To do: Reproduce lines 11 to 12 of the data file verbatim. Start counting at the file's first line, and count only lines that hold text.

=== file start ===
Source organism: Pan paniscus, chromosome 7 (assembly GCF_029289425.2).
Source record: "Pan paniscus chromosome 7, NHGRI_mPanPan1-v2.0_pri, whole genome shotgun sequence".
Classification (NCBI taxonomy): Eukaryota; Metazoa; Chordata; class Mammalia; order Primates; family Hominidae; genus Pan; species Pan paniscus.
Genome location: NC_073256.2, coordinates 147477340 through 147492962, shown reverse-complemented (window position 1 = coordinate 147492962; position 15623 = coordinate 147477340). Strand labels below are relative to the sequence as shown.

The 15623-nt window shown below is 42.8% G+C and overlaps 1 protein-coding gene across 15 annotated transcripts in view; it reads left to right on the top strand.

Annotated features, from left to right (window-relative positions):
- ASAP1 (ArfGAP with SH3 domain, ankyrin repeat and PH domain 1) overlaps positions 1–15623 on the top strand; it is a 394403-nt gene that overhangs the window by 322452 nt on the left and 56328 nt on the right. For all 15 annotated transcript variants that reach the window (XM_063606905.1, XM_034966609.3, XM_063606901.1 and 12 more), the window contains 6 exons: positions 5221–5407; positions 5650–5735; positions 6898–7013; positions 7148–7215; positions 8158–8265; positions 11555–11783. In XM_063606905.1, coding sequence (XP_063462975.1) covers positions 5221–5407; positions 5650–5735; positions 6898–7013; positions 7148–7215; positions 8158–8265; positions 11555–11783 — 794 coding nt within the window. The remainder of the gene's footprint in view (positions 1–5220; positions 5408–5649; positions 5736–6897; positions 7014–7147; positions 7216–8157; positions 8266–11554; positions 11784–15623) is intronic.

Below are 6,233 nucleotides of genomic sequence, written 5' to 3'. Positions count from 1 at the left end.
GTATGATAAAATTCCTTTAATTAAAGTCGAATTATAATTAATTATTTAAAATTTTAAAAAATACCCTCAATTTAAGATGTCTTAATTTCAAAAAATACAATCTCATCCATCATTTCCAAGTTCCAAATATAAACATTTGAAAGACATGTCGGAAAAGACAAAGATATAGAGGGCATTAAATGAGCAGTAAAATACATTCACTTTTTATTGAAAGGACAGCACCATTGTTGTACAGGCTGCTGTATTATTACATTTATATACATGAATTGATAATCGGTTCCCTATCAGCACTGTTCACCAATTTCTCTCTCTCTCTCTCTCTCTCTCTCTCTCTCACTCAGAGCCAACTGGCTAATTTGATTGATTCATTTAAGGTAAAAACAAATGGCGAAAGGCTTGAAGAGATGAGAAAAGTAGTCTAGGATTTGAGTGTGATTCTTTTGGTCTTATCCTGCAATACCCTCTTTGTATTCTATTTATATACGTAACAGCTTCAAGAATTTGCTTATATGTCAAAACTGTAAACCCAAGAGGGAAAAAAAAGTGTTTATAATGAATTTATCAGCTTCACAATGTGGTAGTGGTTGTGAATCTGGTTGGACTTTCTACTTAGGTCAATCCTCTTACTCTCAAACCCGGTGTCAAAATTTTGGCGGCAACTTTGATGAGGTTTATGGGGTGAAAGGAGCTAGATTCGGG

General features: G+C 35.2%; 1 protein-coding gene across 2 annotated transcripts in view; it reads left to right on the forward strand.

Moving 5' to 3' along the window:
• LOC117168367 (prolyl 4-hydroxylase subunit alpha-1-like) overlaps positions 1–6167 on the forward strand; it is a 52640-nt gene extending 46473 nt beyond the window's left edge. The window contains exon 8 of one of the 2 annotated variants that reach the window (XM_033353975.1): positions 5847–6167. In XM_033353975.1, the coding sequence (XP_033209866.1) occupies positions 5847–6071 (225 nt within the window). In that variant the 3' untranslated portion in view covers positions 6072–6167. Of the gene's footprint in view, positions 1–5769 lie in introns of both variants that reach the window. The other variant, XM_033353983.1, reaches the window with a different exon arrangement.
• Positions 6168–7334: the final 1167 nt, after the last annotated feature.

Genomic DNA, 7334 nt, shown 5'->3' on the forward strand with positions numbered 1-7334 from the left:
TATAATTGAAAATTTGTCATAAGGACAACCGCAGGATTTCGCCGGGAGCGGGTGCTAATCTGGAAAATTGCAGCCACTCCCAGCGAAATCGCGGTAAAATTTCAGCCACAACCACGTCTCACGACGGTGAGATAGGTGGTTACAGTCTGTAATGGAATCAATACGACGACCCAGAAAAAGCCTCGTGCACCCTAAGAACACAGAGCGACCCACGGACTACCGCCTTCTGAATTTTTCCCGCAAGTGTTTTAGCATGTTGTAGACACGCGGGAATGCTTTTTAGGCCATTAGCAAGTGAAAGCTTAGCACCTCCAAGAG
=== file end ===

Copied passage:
Moving 5' to 3' along the window:
• LOC117168367 (prolyl 4-hydroxylase subunit alpha-1-like) overlaps positions 1–6167 on the forward strand; it is a 52640-nt gene extending 46473 nt beyond the window's left edge. The window contains exon 8 of one of the 2 annotated variants that reach the window (XM_033353975.1): positions 5847–6167. In XM_033353975.1, the coding sequence (XP_033209866.1) occupies positions 5847–6071 (225 nt within the window). In that variant the 3' untranslated portion in view covers positions 6072–6167. Of the gene's footprint in view, positions 1–5769 lie in introns of both variants that reach the window. The other variant, XM_033353983.1, reaches the window with a different exon arrangement.